Seafloor mapping has revealed craters beneath the Pacific Ocean from nuclear weapons testing, scientists report.
From 1946 to 1958, the United States dropped 23 atomic bombs over Bikini Atoll in the Pacific Ocean, including the famous Operation Crossroads and Castle Bravo tests. A team based at the University of Delaware used sonar to survey how these tests have permanently altered the islands and the seafloor in the area.
This research was an opportunity to “really illuminate the story of nuclear testing in ways that it hadn’t and couldn’t have been done before,” Art Trembanis, associate professor at the University of Delaware, told Gizmodo by phone.
A six-day journey, including a 60-hour boat ride from the Marshall Islands, brought the scientists to the Bikini Atoll, a group of Pacific islands made from a ring-shaped coral reef 30 miles across with a lagoon at the centre. After World War II, the United States displaced residents from Bikini Atoll in order to nuke it, sinking ships, contaminating nearby inhabited islands and water with fallout, destroying some islands, and leaving visible craters.
Four researchers, squeezed with their equipment onto an 5.4 metre aluminium boat, scanned back and forth over the vast lagoon in a pattern of lines “like a roller painting a house,” said Trembanis. Persistent trade winds rocked the boat and covered the researchers in sea spray as they scanned for three days, returning to their home vessel each night to process data and decide where they’d have to fill in the gaps the next day.
The team focused on two of the Bikini Atoll test sites from Operation Crossroads, a pair of tests the United States conducted in 1946 called Able and Baker. Able produced no visible crater, but sonar revealed that the 21-kiloton Baker test, the first ever underwater nuclear detonation, left a depression in the sea floor 800 metres across and 10 metres deep.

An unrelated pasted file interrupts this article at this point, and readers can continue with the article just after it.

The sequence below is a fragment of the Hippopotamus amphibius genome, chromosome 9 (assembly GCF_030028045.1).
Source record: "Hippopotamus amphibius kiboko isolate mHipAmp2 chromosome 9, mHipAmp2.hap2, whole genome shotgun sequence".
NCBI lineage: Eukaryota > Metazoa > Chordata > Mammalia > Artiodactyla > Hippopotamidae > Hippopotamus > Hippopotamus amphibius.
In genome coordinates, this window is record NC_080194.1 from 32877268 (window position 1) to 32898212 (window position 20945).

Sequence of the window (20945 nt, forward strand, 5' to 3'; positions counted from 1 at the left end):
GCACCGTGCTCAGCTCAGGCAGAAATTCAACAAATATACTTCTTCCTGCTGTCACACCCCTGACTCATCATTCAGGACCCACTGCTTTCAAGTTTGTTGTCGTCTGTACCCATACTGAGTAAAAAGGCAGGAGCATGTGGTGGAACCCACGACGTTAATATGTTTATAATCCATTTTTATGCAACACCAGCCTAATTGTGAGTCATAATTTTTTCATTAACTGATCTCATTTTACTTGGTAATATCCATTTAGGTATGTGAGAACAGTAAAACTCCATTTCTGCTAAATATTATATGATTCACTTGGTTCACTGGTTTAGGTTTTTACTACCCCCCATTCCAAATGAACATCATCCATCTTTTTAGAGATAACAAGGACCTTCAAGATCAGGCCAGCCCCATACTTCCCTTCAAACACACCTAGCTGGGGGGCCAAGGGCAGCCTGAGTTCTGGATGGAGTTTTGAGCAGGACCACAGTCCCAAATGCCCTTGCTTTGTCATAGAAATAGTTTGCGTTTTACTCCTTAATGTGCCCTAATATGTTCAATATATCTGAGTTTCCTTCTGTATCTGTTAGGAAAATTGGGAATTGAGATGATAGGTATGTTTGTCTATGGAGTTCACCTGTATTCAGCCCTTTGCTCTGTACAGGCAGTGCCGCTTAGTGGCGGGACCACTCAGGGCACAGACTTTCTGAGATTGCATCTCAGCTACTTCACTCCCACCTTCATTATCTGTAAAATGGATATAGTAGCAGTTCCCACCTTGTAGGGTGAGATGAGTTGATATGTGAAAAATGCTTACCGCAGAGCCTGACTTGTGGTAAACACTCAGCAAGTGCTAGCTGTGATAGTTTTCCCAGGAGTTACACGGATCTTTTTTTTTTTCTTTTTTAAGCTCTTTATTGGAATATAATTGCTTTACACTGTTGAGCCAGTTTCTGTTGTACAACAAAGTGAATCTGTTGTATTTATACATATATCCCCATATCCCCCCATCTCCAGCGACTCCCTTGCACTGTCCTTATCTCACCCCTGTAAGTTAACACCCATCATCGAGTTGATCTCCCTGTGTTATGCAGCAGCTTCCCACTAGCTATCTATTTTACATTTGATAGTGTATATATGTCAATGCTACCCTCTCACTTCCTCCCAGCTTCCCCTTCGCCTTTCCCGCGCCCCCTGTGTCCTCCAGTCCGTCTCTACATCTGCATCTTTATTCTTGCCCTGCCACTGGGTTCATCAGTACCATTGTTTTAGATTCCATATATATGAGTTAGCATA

The data revealed a landform never before seen, a mess of scraggly ripples the researchers think originated from sediment settling on the seafloor after the test—where they have remained untouched since. They presented their data at a press session at the this year’s fall meeting of the American Geophysical Union.
Trembanis explained to Gizmodo that mapping is a “fundamental starting point for many of our scientific explorations.” This exercise expands upon diving missions to the shipwrecks in the area that scientists carried out in the 1980s and 1990s. It adds another layer to the story of the history of the early Cold War, the displacement of the atoll’s residents, and the long-lasting effects of nuclear testing more generally.
Seafloor mapping more generally is seeing a burst of interest at present. The AGU’s Eos magazine reports that 80 per cent of the seafloor remains unmapped. The Nippon Foundation-GEBCO Seabed 2030 Project aims to map the entire ocean floor by 2030. These maps could be useful for weather forecasting, navigation, and other scientific pursuits, though some worry they might be exploited be sea-mining enterprises.
Trembanis told Gizmodo that his team’s surveying time was limited, and there’s a lot more they still hope to accomplish. They’d like to map smaller targets, as well as another large crater from the Castle Bravo test that they didn’t have time to scan.